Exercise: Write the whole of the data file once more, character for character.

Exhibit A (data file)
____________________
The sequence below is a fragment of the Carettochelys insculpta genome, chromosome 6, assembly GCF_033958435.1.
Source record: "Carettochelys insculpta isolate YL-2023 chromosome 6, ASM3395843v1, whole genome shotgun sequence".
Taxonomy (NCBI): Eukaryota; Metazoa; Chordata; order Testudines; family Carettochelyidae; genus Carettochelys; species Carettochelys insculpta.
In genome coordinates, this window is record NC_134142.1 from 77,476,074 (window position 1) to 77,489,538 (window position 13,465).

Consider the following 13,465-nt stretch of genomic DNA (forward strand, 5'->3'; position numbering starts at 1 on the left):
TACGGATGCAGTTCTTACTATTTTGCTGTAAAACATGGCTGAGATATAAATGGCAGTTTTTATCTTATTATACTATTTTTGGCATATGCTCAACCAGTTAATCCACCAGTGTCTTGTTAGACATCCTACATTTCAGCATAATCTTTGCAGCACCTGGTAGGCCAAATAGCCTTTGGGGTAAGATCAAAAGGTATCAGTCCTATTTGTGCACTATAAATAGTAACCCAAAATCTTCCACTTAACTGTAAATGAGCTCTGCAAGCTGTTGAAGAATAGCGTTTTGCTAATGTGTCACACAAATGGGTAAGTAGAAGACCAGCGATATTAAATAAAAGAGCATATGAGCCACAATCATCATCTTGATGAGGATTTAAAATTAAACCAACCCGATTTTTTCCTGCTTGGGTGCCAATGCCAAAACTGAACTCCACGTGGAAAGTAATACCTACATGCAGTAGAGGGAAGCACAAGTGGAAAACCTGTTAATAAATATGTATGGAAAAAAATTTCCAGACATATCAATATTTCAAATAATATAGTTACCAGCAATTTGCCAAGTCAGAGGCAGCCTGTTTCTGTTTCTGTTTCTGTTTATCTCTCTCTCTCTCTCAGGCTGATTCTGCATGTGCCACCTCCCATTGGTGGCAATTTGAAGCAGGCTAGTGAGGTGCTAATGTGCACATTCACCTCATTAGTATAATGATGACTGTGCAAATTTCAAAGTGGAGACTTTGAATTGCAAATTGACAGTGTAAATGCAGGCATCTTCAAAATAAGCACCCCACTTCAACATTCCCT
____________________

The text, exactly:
The sequence below is a fragment of the Carettochelys insculpta genome, chromosome 6, assembly GCF_033958435.1.
Source record: "Carettochelys insculpta isolate YL-2023 chromosome 6, ASM3395843v1, whole genome shotgun sequence".
Taxonomy (NCBI): Eukaryota; Metazoa; Chordata; order Testudines; family Carettochelyidae; genus Carettochelys; species Carettochelys insculpta.
In genome coordinates, this window is record NC_134142.1 from 77,476,074 (window position 1) to 77,489,538 (window position 13,465).

Consider the following 13,465-nt stretch of genomic DNA (forward strand, 5'->3'; position numbering starts at 1 on the left):
TACGGATGCAGTTCTTACTATTTTGCTGTAAAACATGGCTGAGATATAAATGGCAGTTTTTATCTTATTATACTATTTTTGGCATATGCTCAACCAGTTAATCCACCAGTGTCTTGTTAGACATCCTACATTTCAGCATAATCTTTGCAGCACCTGGTAGGCCAAATAGCCTTTGGGGTAAGATCAAAAGGTATCAGTCCTATTTGTGCACTATAAATAGTAACCCAAAATCTTCCACTTAACTGTAAATGAGCTCTGCAAGCTGTTGAAGAATAGCGTTTTGCTAATGTGTCACACAAATGGGTAAGTAGAAGACCAGCGATATTAAATAAAAGAGCATATGAGCCACAATCATCATCTTGATGAGGATTTAAAATTAAACCAACCCGATTTTTTCCTGCTTGGGTGCCAATGCCAAAACTGAACTCCACGTGGAAAGTAATACCTACATGCAGTAGAGGGAAGCACAAGTGGAAAACCTGTTAATAAATATGTATGGAAAAAAATTTCCAGACATATCAATATTTCAAATAATATAGTTACCAGCAATTTGCCAAGTCAGAGGCAGCCTGTTTCTGTTTCTGTTTCTGTTTATCTCTCTCTCTCTCTCAGGCTGATTCTGCATGTGCCACCTCCCATTGGTGGCAATTTGAAGCAGGCTAGTGAGGTGCTAATGTGCACATTCACCTCATTAGTATAATGATGACTGTGCAAATTTCAAAGTGGAGACTTTGAATTGCAAATTGACAGTGTAAATGCAGGCATCTTCAAAATAAGCACCCCACTTCAACATTCCCT